Fluffy Unicorn thought we should get some culture this past Memorial Day weekend. What the heck? I’m a food writer…I don’t think I do culture. What if it gets all over me and leaves a stain or something? But, what Fluffy Unicorn wants, she gets.
I can’t tell you how delighted I was, after doing a little bit of research, to find A Tokyo Fish Story, an “in the round” theatre production showing at the Old Globe in Balboa Park that focuses on one of our favorite topics…food. Winner, winnner!
The set for the play is a well known, but slowly dying, sushi restaurant in Tokyo named Sushi Koji.
Koji is a master sushi chef and a defender of the tradition of his art and craft…as he should be. Without tradition, the foundation upon which we build everything we do today… without its maintenance and care, where is the substance and longevity of what we create? The only reason we, who consider ourselves the trailblazers of the modern era, have the luxury of thinking “outside the box” is because of those who built the box. Without a deep and appreciative understanding of the basics, the hard learned lessons bequeathed us by the pioneers who cut the paths we follow, all that we accomplish will be nothing more than paper walls, providing the illusion of stability and comfort, but with no real strength or integrity.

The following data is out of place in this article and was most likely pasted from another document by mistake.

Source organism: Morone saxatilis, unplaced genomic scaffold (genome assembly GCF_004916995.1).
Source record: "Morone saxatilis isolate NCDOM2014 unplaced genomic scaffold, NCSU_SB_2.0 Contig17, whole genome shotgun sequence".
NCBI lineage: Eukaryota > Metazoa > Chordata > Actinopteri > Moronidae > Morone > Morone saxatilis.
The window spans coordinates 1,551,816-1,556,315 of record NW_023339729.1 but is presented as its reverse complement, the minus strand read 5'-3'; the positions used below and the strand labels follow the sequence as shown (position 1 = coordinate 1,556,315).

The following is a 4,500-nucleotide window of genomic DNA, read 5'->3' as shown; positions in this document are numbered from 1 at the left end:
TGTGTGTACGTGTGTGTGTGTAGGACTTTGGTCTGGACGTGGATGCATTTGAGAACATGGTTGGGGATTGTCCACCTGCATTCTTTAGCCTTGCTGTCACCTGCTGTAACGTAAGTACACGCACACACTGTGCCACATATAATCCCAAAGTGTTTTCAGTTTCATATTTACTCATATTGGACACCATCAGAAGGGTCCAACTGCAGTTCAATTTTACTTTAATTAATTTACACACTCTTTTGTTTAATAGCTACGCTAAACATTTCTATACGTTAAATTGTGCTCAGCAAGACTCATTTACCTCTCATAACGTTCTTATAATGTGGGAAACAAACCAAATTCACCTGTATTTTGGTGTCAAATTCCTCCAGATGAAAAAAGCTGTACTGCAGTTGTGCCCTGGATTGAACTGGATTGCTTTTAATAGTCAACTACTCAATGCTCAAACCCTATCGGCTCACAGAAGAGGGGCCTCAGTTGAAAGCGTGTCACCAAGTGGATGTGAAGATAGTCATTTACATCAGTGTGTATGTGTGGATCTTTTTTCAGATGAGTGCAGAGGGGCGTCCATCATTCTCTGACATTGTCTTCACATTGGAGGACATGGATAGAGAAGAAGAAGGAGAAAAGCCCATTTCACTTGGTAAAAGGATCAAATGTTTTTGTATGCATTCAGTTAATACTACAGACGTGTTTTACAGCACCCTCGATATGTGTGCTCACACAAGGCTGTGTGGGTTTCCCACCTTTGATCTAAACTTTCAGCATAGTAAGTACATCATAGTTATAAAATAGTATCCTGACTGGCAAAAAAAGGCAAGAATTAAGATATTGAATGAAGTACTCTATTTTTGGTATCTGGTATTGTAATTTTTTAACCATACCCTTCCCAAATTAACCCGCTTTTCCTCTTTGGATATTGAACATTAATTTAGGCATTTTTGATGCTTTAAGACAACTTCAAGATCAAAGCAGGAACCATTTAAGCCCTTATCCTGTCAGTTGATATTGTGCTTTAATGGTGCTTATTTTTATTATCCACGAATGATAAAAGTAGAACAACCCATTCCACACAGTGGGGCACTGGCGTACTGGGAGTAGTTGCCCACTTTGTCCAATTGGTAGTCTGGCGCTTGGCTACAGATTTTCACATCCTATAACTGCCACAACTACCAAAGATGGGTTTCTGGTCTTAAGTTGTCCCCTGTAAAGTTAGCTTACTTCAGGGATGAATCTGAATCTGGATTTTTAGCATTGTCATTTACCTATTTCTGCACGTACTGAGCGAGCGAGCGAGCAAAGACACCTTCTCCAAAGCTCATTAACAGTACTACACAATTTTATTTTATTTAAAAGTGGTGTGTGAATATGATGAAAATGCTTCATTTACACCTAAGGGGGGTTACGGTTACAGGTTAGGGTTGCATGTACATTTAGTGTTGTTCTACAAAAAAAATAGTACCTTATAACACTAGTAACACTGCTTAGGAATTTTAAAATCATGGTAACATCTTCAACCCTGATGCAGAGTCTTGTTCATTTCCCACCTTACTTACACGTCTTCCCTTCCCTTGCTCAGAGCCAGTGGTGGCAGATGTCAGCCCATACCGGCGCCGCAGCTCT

It’s a weighty and thankless burden that Master Koji carries.
His protege, Takashi, is a disciple of both Koji’s and the traditional way of doing things that Koji represents. But as the heir apparent to the Sushi Koji, he faces the reality that without at least a nod to current convention, tradition will be lost to extinction. He is torn between a devotion to his mentor and the customs by which he has plied his art for so long and the need to attract business in an industry where substance has given way to promotional gimmicks.
There are side stories dealing with the millennial influence on today’s dining culture, dwindling fish populations and food sources, restaurant economics and women in the kitchen that are relevant to the story line and open a deeper discussion of the deeply rooted traditions and stereotypes of professional cooking and the restaurant industry in general.
Here’s the Rundown on A Tokyo Fish Story:
A Tokyo Fish Story has elements of rawness wrapped within a cocoon of disparate and conflicting generational viewpoints. It evokes emotions that run a wide gamut. It is laugh out loud, clench your fist and a little bit of scratch your head wrapped together and delivered in continuous, incoming waves. The pace is rapid without being harried and the dialogue is thought provoking. The five actor cast was engaging and versatile, telling a story that is vital to our food future while reminding us of how we got here in the first place.